Other speakers echoed Thiem’s requests and added their own, including measurable goals; a comprehensive audit of all city processes, policies and contracts; mandatory and continual training for council and staff; specific outreach efforts to the Latinx, LGBTQI and communities of color; and for council members to complete training before signing the resolution.

“Council needs to do a full diversity and inclusion training so they understand what they’re signing,” said Brook Stableford. “Otherwise, it’s not in good faith.”

Metrics and goals will be developed through a public process, Kane and council members said; that’s why they weren’t included in the resolution (though a draft plan was provided in notes to council).

“The resolution is a step in a long journey,” councilman Brockett said. “It’s expressing council’s intent to do the work moving forward.” The next steps are “where the action happens.”

Councilwoman Friend pushed for a pause, noting that conflicting events may have kept residents from attending. Chambers were fairly full, though less than at previous meetings that included discussions over race and equity.

“Maybe we should slow down,” Friend said. “I’m still unclear on why tonight has to be the night.”

Councilwoman Young made an abrupt mid-discussion motion to put the ordinance to a vote, though other council members still had questions, comments and suggestions. Plenty of community members supported immediate adoption, she noted.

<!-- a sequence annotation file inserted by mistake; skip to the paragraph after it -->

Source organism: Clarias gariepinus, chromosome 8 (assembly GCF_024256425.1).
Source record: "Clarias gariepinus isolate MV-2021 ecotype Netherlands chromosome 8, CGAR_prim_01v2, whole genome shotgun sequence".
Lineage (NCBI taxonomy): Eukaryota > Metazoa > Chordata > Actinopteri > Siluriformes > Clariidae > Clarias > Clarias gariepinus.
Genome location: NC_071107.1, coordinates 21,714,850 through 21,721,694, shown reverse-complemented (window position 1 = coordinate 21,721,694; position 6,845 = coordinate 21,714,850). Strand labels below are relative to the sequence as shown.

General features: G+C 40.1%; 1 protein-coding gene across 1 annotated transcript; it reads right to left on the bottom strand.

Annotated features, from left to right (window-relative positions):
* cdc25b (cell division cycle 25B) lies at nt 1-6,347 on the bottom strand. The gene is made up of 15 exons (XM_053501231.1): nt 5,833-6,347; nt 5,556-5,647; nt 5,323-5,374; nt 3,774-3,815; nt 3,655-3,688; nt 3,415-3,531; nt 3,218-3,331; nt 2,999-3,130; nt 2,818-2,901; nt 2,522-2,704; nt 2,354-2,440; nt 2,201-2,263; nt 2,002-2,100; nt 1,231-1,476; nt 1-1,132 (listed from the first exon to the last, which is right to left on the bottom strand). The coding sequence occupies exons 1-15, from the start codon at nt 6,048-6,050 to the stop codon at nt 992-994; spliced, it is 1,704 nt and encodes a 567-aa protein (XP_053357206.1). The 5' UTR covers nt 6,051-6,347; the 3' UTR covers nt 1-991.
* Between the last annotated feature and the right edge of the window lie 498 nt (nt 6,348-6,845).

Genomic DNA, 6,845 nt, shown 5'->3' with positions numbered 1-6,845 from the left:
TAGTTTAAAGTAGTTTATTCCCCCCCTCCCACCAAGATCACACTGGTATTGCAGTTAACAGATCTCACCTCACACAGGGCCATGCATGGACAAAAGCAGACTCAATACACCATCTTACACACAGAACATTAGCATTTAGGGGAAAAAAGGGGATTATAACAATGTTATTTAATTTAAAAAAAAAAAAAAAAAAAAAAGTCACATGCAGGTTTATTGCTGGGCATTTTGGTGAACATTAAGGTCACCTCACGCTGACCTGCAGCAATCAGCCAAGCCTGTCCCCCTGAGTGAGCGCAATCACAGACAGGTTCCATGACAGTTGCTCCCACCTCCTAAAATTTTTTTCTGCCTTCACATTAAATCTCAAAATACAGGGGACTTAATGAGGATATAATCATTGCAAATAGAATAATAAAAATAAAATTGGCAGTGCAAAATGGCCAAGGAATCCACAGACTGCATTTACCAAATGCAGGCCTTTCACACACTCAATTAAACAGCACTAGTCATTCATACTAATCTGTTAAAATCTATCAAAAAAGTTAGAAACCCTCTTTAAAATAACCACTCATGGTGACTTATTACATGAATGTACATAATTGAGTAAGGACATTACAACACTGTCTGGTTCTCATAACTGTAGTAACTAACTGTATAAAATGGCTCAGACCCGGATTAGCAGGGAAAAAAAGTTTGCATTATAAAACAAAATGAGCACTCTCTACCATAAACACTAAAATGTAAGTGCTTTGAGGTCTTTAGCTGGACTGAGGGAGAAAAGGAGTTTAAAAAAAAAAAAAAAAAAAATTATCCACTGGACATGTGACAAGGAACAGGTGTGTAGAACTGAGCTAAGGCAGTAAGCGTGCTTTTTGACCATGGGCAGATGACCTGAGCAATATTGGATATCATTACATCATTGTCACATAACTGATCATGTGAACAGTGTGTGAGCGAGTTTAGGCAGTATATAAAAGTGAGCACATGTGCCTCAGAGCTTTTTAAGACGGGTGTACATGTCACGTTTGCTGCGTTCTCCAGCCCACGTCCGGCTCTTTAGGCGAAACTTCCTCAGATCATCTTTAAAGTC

Human Relations Commission Chair Nikhil Mankekar, Boulder Chamber President John Tayer and Community Foundation CEO Jeff Hirota, were among those who spoke in favor during the public hearing.

“The community is welcome to write a resolution as well that commits the community,” Young said. “We’re not committing the community to this work. We’re committing ourselves to this work. The nine of us here.”

Junie Joseph, though seemingly compelled by Friend’s arguments at first, later said the resolution was a good “skeleton” for Boulder to build on.

“Tonight is a great night to move forward,” Joseph said. She extended an invite to those demanding accountability of council: “In the future, come, hold us accountable.”

Read a recap of Tuesday’s discussion here.

— Shay Castle, boulderbeatnews@gmail.com, @shayshinecastle

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3 Comments Leave a comment

  1. Can’t open the attachment to see the full resolution. Also can interested reporters or members of the public attend these training sessions? I would be interested in auditing one to check it out.

    • Hi, William. Thanks for letting me know. I re-formatted the link, so hopefully it works now. I will ask about the training sessions… there might be some available to the public, but I think the intent is largely for staff. Stay tuned!